Tax Reform: Are Your Parking Expenses Deductible?

A recent notice from the Internal Revenue Service has provided additional guidance regarding changes that the Tax Cuts and Jobs Act (TCJA) made to the tax treatment of parking fringe benefits. Previously, employers could generally deduct expenses related to “qualified transportation fringe benefits” that they provided to employees, including parking. The new law disallowed this deduction.

Calculating the Cost of Parking

The notice spells out a process for calculating the expense amount attributable to employee parking provided in a variety of scenarios. It makes clear that the calculation is focused on the cost of the parking provided, not the value received by the employee. This distinction means that any employer that makes parking spaces available to employees needs to evaluate whether it now has a nondeductible parking expense.

The methods for determining the applicable parking expense amount are the same for both tax-exempt and for-profit employers. Consider the following scenarios:

  • If an employer pays a third party so that its employees can use the third party’s lot or garage, the amount of disallowed parking expense is simply the entity’s total annual cost paid to the third party.
  • If an employer leases a property that includes both a building and a parking facility, the business will have to allocate a portion of the lease payments to the parking area. If the portion of the lease expense that is tied to the parking lot amount is not specified in the lease agreement, the entity can use “any reasonable method” to determine it. The IRS has yet to issue guidance on what that reasonable methodology could entail.
  • If an employer owns a property that includes a building and a parking facility, the business apportions the real property costs of parking similar to the lease scenario above. However, owners are more likely to incur additional costs that should be allocated to parking. Per the IRS notice, expenses for parking can include repairs, utilities, trash removal, insurance, property tax, interest, and security, among other items. The notice specifically excludes depreciation related to the parking facility from this calculation. Again, employers should use a “reasonable method” for determining the portion that should be allocated to parking.

Once an employer has a figure for total parking costs, the next step is to calculate the portion of the total that is attributable to employee parking. The notice outlines a four-step process:

  1. Calculate the percentage of total parking spots that are “employee-only.” Multiply this percentage by the total parking expenses for the facility. The product is the amount of expense that is disallowed.
  2. Determine the primary use of the remaining spots. Who uses the unreserved spots? If greater than 50 percent of the remaining spots are used by the general public (including customers, clients, visitors, deliveries, etc.) during normal hours on a typical business day, then the expenses attributable to those spots are not disallowed under the TCJA’s transportation fringe benefits rules.
  3. Calculate the allowance for reserved nonemployee spots. If some of the remaining spots described in the second step are designated for nonemployees, expenses allocable to those spaces are excepted from the transportation fringe disallowance rules.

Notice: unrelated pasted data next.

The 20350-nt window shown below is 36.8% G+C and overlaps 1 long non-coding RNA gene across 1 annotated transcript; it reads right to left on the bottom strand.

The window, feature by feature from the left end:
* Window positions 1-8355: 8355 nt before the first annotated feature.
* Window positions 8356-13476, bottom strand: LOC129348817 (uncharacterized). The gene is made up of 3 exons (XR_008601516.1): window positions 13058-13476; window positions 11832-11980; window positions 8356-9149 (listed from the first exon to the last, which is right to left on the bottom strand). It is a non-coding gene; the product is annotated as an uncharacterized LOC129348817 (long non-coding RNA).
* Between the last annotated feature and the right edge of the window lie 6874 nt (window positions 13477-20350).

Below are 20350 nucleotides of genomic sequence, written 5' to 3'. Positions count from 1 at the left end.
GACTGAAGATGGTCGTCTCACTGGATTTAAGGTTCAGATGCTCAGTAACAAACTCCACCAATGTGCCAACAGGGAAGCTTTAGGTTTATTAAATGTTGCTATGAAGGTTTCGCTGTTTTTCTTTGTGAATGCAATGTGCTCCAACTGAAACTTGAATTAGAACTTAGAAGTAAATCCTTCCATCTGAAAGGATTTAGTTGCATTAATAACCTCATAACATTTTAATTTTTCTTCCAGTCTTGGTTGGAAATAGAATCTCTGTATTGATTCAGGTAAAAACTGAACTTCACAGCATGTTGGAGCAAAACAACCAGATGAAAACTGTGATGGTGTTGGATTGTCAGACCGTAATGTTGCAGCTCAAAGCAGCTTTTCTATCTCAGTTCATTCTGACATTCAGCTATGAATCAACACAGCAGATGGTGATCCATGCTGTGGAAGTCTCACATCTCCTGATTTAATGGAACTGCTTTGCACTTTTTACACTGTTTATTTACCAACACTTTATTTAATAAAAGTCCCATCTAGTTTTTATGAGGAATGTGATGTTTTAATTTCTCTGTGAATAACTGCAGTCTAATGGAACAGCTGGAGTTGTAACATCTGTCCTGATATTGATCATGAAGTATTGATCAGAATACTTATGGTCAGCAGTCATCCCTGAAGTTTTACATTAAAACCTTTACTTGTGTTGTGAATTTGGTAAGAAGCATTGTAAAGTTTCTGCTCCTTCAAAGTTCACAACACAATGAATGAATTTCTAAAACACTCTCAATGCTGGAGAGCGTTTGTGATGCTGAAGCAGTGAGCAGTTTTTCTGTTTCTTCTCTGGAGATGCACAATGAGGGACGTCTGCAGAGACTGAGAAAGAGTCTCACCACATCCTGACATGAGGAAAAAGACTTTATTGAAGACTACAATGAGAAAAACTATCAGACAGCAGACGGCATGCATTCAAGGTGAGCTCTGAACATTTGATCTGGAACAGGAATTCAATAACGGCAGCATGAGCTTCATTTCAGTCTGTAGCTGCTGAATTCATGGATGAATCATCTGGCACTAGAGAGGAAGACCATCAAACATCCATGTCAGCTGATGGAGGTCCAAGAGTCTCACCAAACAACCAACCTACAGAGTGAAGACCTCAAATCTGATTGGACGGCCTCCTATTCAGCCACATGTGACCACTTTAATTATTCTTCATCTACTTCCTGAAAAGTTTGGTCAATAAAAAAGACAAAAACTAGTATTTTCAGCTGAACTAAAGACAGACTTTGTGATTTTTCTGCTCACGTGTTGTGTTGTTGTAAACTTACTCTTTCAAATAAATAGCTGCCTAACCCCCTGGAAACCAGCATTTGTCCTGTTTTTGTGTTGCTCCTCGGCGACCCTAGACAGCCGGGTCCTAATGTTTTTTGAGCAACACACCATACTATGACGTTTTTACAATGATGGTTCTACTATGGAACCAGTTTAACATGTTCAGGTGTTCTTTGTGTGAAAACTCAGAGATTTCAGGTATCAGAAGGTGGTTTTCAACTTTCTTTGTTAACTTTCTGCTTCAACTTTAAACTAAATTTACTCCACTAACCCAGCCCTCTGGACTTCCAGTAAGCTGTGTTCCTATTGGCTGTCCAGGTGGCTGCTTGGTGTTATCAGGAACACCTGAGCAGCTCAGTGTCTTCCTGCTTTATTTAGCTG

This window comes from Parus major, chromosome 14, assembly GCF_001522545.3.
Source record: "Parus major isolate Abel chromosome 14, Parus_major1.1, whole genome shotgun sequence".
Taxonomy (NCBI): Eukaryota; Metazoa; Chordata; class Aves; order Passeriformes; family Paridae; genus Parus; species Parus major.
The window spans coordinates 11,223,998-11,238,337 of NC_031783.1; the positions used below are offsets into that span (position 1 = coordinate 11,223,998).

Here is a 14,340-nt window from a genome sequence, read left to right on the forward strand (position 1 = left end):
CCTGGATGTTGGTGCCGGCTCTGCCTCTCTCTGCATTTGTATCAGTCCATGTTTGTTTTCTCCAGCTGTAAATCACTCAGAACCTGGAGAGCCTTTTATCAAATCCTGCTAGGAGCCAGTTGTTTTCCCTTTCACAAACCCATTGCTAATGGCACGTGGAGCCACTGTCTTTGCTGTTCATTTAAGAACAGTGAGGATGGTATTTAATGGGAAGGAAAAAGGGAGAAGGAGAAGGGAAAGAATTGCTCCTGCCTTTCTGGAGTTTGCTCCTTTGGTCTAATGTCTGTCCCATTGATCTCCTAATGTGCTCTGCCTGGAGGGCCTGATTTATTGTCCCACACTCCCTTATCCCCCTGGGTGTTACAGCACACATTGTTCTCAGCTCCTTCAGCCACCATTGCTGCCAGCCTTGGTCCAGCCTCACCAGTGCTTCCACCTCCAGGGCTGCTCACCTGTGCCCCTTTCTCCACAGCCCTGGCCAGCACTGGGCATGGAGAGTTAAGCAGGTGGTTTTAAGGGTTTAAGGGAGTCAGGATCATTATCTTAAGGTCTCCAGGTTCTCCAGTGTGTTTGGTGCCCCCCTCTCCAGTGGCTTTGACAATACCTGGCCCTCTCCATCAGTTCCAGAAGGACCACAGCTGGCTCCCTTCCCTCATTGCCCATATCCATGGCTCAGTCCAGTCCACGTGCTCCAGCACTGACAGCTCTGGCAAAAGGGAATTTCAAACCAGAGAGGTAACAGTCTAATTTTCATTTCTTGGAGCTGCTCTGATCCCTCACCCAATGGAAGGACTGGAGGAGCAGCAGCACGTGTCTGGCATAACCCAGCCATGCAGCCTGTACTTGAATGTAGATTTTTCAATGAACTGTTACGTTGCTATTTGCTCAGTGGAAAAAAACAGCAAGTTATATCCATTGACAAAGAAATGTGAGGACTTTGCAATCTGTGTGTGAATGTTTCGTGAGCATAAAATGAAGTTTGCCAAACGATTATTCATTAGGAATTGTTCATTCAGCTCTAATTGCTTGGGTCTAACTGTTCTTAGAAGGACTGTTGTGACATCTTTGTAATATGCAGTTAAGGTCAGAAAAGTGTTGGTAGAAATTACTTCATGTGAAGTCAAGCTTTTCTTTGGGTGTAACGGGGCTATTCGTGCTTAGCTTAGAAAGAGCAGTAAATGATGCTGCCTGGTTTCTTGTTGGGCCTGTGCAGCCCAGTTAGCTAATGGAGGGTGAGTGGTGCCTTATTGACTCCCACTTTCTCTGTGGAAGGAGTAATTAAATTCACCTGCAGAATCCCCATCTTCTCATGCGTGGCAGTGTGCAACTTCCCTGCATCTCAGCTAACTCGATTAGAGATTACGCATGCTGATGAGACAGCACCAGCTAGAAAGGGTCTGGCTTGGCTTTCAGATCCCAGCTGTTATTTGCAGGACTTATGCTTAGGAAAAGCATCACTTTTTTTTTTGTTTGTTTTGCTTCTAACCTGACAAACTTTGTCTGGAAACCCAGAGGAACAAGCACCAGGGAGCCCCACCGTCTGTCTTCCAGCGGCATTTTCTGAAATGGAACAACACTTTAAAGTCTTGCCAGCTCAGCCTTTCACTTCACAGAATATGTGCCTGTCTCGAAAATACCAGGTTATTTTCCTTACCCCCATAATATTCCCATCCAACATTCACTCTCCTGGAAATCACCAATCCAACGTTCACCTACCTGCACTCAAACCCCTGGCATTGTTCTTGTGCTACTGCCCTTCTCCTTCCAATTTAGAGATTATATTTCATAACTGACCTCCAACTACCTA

4. Determine remaining use and allocable expenses. If there are any parking expenses not classified as allowed or disallowed after the previous steps, the employer “must reasonably determine the employee use of the remaining spots during normal business hours on a typical day” and allocate expenses accordingly.

Unrelated Business Income for Tax-Exempt Organizations

The TCJA went a step farther in applying this rule to tax-exempt organizations. Once the amount allocated to non-deductible parking has been determined, the TCJA requires tax-exempt organizations to treat this as unrelated business taxable income (UBTI).

This means that if the organization shows a net positive UBTI on its tax return, it may now owe federal taxes.

Steps to Take Now

The good news is that not all parking expenses are automatically disallowed. The bad news is that calculating the parking expense and figuring out what is and is not deductible will be much more time consuming than just identifying an expense line item on the financial statements. By comparison, however, the actual amount of expense that becomes non-deductible (or taxable) could be quite small, especially if your organization doesn’t perform much upkeep on the parking structure.

One bright spot in the guidance allows employers to treat any change made to their parking arrangements before March 31, 2019 as if it had been made on January 1, 2018. Employers can act quickly to reduce the number of reserved employee spots before March 31, 2019, and use the revised percentage when calculating the disallowance for 2018 returns.

Here are several actions you should take now:

  • Talk to owners of parking lots to come up with a reasonable amount of lease expense that should be allocable to the parking portion of the facility.
  • Reconsider the practice of restricting access or designating any parking spaces as “employees only” before March 31, 2019.
  • For entities owning their own lots, start considering the allocation of utilities and other shared expenses that cover not only your building, but also your parking lots. Start tracking the number of employees using parking spots along with total parking spots.

Learn more about the impact of the TCJA here. We will be watching for any additional IRS clarifications relevant to healthcare entities and will issue more tax reform articles as needed. Consult with your HORNE LLP tax advisor on how these proposed regulations will affect you. 

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Topics: Tax Reform

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